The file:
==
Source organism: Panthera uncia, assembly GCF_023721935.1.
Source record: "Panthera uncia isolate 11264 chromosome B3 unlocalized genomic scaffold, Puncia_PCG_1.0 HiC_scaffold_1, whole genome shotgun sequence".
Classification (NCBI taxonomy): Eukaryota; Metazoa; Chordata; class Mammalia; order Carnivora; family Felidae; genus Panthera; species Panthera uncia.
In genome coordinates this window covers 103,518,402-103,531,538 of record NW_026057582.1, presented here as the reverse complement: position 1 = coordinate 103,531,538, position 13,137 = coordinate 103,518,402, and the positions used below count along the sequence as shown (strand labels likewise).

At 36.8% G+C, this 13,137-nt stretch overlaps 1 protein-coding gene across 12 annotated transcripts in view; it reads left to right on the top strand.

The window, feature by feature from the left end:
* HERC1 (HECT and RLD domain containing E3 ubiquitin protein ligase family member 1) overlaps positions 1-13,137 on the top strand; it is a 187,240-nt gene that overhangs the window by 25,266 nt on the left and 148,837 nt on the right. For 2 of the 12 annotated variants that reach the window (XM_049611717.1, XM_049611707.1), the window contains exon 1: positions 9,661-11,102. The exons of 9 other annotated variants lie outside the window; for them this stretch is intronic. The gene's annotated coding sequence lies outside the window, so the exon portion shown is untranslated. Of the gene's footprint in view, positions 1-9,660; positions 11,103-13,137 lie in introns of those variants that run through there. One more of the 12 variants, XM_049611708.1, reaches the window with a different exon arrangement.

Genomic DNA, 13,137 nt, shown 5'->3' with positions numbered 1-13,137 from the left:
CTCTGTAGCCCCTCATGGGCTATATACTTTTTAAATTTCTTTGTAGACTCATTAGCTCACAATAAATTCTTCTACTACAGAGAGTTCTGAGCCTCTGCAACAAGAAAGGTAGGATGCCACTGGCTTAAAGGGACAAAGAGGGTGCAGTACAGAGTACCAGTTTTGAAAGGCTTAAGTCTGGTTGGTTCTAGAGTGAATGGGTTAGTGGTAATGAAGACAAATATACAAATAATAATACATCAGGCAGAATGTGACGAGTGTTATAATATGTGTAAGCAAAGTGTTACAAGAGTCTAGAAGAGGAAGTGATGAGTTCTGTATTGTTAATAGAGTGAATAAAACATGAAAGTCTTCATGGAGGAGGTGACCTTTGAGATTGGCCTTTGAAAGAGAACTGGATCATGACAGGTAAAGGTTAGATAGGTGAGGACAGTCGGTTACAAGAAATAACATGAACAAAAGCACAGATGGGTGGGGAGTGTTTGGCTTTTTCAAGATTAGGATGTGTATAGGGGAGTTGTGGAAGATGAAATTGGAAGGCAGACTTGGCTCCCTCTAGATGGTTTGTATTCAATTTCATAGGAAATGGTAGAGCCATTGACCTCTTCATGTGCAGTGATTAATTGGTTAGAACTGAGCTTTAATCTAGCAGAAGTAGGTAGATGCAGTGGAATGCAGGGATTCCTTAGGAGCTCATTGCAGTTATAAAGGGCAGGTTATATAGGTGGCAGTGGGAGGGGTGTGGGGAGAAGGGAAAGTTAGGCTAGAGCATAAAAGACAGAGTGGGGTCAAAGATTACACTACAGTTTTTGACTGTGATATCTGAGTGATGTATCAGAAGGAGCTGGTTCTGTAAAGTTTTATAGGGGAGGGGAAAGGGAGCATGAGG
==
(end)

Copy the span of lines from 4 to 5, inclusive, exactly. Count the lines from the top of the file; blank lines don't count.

In genome coordinates this window covers 103,518,402-103,531,538 of record NW_026057582.1, presented here as the reverse complement: position 1 = coordinate 103,531,538, position 13,137 = coordinate 103,518,402, and the positions used below count along the sequence as shown (strand labels likewise).

At 36.8% G+C, this 13,137-nt stretch overlaps 1 protein-coding gene across 12 annotated transcripts in view; it reads left to right on the top strand.